Effects of Rising Sea Level on the Boston Harbor Islands

Duncan FitzGerald
Department of Earth Sciences
Boston University

Peter Rosen
Department of Geology
Northeastern University
Delivered at 2003 Boston Harbor Islands Science Symposium.

Boston Harbor contains one of the few drumlin coasts in the world. The drumlins formed during the late Wisconsinan stage of glaciation and were drowned by rising sea level during the Holocene transgression approximately 5,000 years ago. Modification of the drumlins accelerated as rising sea level encroached upon the island shorelines. Storm waves attacked the base of the drumlins, causing mass wasting and slumping of sediment downward. The mobile silt and clay were removed from the shoreline and deposited in low energy environments. The fine gravel and sand were transported along shore forming beaches, spits, and beach ridges. The former extent of the drumlin is defined by a boulder-lag pavement.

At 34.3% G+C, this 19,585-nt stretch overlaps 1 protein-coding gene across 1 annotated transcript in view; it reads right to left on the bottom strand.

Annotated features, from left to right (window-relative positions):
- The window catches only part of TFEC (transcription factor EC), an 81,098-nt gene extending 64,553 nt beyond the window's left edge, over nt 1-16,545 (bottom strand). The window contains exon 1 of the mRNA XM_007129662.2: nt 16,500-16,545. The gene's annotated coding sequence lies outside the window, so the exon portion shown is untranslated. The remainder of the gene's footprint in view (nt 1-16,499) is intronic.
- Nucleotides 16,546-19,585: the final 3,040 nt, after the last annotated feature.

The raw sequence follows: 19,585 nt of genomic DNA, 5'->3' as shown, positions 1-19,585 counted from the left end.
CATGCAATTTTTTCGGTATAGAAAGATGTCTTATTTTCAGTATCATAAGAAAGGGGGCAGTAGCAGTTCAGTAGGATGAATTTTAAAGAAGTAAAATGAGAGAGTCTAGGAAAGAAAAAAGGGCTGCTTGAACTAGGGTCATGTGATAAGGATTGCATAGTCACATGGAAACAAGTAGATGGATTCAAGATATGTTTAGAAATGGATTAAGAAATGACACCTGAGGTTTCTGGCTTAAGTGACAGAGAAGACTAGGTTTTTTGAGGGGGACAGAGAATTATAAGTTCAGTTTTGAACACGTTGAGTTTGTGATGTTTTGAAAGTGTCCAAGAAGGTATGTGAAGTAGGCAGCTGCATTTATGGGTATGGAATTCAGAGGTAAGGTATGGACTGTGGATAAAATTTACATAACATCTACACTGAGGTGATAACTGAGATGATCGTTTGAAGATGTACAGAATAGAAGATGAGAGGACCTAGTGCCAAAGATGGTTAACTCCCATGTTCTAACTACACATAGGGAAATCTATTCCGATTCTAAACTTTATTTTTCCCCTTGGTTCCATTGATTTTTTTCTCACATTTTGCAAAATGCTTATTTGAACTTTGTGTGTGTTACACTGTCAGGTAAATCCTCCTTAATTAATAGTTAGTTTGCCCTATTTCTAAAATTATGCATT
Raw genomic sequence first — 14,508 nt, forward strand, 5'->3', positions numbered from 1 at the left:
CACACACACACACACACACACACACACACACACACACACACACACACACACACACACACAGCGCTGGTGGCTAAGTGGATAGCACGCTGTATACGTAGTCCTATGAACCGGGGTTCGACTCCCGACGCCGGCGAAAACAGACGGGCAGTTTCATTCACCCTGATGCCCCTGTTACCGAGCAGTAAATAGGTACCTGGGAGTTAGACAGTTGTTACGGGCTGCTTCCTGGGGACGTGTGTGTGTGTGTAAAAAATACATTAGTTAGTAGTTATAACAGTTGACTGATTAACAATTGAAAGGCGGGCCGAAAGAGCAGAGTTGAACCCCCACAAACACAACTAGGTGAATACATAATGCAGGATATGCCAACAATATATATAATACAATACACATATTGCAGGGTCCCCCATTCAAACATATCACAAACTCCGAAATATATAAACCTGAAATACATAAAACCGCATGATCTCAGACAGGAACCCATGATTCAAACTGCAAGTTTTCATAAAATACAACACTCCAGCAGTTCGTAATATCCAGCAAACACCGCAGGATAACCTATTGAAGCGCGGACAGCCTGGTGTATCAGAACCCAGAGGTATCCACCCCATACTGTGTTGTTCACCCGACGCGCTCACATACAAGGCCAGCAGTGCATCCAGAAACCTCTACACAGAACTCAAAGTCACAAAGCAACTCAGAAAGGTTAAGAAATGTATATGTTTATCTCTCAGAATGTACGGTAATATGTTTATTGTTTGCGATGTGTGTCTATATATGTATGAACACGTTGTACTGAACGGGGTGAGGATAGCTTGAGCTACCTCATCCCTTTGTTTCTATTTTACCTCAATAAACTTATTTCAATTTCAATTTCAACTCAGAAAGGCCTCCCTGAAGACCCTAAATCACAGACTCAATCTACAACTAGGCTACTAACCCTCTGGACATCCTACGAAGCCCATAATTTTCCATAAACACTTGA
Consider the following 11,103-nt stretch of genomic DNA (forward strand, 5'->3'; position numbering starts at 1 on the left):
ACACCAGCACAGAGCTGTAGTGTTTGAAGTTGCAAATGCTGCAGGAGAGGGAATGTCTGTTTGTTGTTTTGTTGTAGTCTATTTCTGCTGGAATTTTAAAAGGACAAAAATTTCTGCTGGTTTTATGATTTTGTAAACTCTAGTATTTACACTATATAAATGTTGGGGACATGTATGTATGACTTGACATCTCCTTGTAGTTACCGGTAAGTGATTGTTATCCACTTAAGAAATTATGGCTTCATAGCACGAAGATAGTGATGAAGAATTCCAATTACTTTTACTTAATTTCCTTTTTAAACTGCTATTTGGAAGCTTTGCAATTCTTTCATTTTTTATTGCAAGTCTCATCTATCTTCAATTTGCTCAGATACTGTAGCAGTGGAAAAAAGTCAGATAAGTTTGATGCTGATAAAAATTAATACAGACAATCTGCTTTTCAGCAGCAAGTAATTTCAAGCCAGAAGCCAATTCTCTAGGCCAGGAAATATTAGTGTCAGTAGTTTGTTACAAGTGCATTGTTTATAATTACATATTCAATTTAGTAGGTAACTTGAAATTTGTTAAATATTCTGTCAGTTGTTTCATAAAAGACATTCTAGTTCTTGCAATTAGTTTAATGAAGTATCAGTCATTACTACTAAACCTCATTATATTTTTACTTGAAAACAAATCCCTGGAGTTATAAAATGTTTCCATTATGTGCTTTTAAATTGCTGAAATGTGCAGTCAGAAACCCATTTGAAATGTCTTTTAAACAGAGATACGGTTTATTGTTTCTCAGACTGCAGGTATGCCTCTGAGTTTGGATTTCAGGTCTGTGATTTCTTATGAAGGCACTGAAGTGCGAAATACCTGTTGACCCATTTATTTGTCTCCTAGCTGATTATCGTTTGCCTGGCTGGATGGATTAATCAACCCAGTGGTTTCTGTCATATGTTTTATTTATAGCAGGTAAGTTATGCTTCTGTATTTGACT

Present island morphology reflects the distribution of drumlins, the reworking of drumlin sediment by wave energy, basement controls, and ongoing sea level rise. Individual islands may consist of as many as five drumlins that have been connected by spits. The spits, which built across topographic highs from the eroded drumlin sediment, are responsible for marsh and pond development. Active glacial bluffs along many of the islands are a product of narrow abutting beaches and rising sea level. This condition allows storm waves to break against the base of the drumlin slope perpetuating the retreat of the glacial bluffs. In a regime of accelerated sea level rise, the rate of bluff erosion will likely increase. Although this process will increase the long-shore contribution of sediment and temporarily maintain the integrity of the spit systems, ultimately the longevity of individual drumlin islands is a function of future sea-level trends, island size, exposure to wave energy, and existence of protective engineering structures.

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